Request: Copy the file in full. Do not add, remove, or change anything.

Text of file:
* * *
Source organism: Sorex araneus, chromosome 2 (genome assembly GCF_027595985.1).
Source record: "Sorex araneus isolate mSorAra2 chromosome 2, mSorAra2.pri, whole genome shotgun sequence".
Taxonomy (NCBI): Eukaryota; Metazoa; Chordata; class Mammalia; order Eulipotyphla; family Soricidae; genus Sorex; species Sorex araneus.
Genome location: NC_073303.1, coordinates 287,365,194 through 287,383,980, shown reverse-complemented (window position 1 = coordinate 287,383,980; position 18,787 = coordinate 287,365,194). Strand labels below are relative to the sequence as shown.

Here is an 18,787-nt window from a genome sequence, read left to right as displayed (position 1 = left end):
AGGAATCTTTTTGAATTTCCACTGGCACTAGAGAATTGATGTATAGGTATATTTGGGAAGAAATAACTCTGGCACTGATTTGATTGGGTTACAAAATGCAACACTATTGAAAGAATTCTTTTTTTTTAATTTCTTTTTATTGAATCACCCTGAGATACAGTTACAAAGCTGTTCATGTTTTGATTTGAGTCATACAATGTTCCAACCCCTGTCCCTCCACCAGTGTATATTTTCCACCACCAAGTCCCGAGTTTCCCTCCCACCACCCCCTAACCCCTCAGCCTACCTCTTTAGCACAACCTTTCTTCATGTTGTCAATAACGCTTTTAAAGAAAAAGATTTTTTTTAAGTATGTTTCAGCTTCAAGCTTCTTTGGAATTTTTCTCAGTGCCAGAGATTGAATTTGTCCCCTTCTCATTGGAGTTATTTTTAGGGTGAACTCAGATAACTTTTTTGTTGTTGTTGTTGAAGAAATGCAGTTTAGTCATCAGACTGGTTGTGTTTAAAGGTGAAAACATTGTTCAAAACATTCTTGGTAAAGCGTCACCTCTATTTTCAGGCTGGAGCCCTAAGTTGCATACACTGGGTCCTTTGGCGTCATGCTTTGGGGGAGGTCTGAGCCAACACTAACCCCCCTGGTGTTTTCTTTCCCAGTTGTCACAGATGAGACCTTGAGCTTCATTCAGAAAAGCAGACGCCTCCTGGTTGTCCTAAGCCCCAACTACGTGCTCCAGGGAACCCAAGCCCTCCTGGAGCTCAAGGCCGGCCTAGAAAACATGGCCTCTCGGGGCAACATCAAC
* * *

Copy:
Source organism: Sorex araneus, chromosome 2 (genome assembly GCF_027595985.1).
Source record: "Sorex araneus isolate mSorAra2 chromosome 2, mSorAra2.pri, whole genome shotgun sequence".
Taxonomy (NCBI): Eukaryota; Metazoa; Chordata; class Mammalia; order Eulipotyphla; family Soricidae; genus Sorex; species Sorex araneus.
Genome location: NC_073303.1, coordinates 287,365,194 through 287,383,980, shown reverse-complemented (window position 1 = coordinate 287,383,980; position 18,787 = coordinate 287,365,194). Strand labels below are relative to the sequence as shown.

Here is an 18,787-nt window from a genome sequence, read left to right as displayed (position 1 = left end):
AGGAATCTTTTTGAATTTCCACTGGCACTAGAGAATTGATGTATAGGTATATTTGGGAAGAAATAACTCTGGCACTGATTTGATTGGGTTACAAAATGCAACACTATTGAAAGAATTCTTTTTTTTTAATTTCTTTTTATTGAATCACCCTGAGATACAGTTACAAAGCTGTTCATGTTTTGATTTGAGTCATACAATGTTCCAACCCCTGTCCCTCCACCAGTGTATATTTTCCACCACCAAGTCCCGAGTTTCCCTCCCACCACCCCCTAACCCCTCAGCCTACCTCTTTAGCACAACCTTTCTTCATGTTGTCAATAACGCTTTTAAAGAAAAAGATTTTTTTTAAGTATGTTTCAGCTTCAAGCTTCTTTGGAATTTTTCTCAGTGCCAGAGATTGAATTTGTCCCCTTCTCATTGGAGTTATTTTTAGGGTGAACTCAGATAACTTTTTTGTTGTTGTTGTTGAAGAAATGCAGTTTAGTCATCAGACTGGTTGTGTTTAAAGGTGAAAACATTGTTCAAAACATTCTTGGTAAAGCGTCACCTCTATTTTCAGGCTGGAGCCCTAAGTTGCATACACTGGGTCCTTTGGCGTCATGCTTTGGGGGAGGTCTGAGCCAACACTAACCCCCCTGGTGTTTTCTTTCCCAGTTGTCACAGATGAGACCTTGAGCTTCATTCAGAAAAGCAGACGCCTCCTGGTTGTCCTAAGCCCCAACTACGTGCTCCAGGGAACCCAAGCCCTCCTGGAGCTCAAGGCCGGCCTAGAAAACATGGCCTCTCGGGGCAACATCAAC